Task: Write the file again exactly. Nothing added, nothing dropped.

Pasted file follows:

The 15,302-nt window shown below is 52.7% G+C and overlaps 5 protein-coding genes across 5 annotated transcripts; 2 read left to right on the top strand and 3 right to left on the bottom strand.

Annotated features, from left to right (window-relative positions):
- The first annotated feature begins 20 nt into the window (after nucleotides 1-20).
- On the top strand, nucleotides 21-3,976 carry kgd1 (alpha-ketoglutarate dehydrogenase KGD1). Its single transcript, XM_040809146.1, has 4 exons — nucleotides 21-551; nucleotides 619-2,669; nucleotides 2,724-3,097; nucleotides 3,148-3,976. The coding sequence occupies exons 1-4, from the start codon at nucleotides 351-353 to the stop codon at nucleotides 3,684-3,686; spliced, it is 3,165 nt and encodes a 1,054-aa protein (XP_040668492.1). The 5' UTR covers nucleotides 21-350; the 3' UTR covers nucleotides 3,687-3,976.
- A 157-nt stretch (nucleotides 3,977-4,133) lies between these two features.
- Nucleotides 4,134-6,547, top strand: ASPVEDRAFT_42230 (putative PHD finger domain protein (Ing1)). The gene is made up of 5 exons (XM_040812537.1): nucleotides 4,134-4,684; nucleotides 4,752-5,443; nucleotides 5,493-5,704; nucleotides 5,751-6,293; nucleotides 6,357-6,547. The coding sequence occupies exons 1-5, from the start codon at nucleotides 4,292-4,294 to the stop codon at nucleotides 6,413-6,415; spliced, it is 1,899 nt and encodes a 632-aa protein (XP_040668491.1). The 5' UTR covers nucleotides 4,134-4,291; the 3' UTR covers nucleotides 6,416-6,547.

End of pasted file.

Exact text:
The 15,302-nt window shown below is 52.7% G+C and overlaps 5 protein-coding genes across 5 annotated transcripts; 2 read left to right on the top strand and 3 right to left on the bottom strand.

Annotated features, from left to right (window-relative positions):
- The first annotated feature begins 20 nt into the window (after nucleotides 1-20).
- On the top strand, nucleotides 21-3,976 carry kgd1 (alpha-ketoglutarate dehydrogenase KGD1). Its single transcript, XM_040809146.1, has 4 exons — nucleotides 21-551; nucleotides 619-2,669; nucleotides 2,724-3,097; nucleotides 3,148-3,976. The coding sequence occupies exons 1-4, from the start codon at nucleotides 351-353 to the stop codon at nucleotides 3,684-3,686; spliced, it is 3,165 nt and encodes a 1,054-aa protein (XP_040668492.1). The 5' UTR covers nucleotides 21-350; the 3' UTR covers nucleotides 3,687-3,976.
- A 157-nt stretch (nucleotides 3,977-4,133) lies between these two features.
- Nucleotides 4,134-6,547, top strand: ASPVEDRAFT_42230 (putative PHD finger domain protein (Ing1)). The gene is made up of 5 exons (XM_040812537.1): nucleotides 4,134-4,684; nucleotides 4,752-5,443; nucleotides 5,493-5,704; nucleotides 5,751-6,293; nucleotides 6,357-6,547. The coding sequence occupies exons 1-5, from the start codon at nucleotides 4,292-4,294 to the stop codon at nucleotides 6,413-6,415; spliced, it is 1,899 nt and encodes a 632-aa protein (XP_040668491.1). The 5' UTR covers nucleotides 4,134-4,291; the 3' UTR covers nucleotides 6,416-6,547.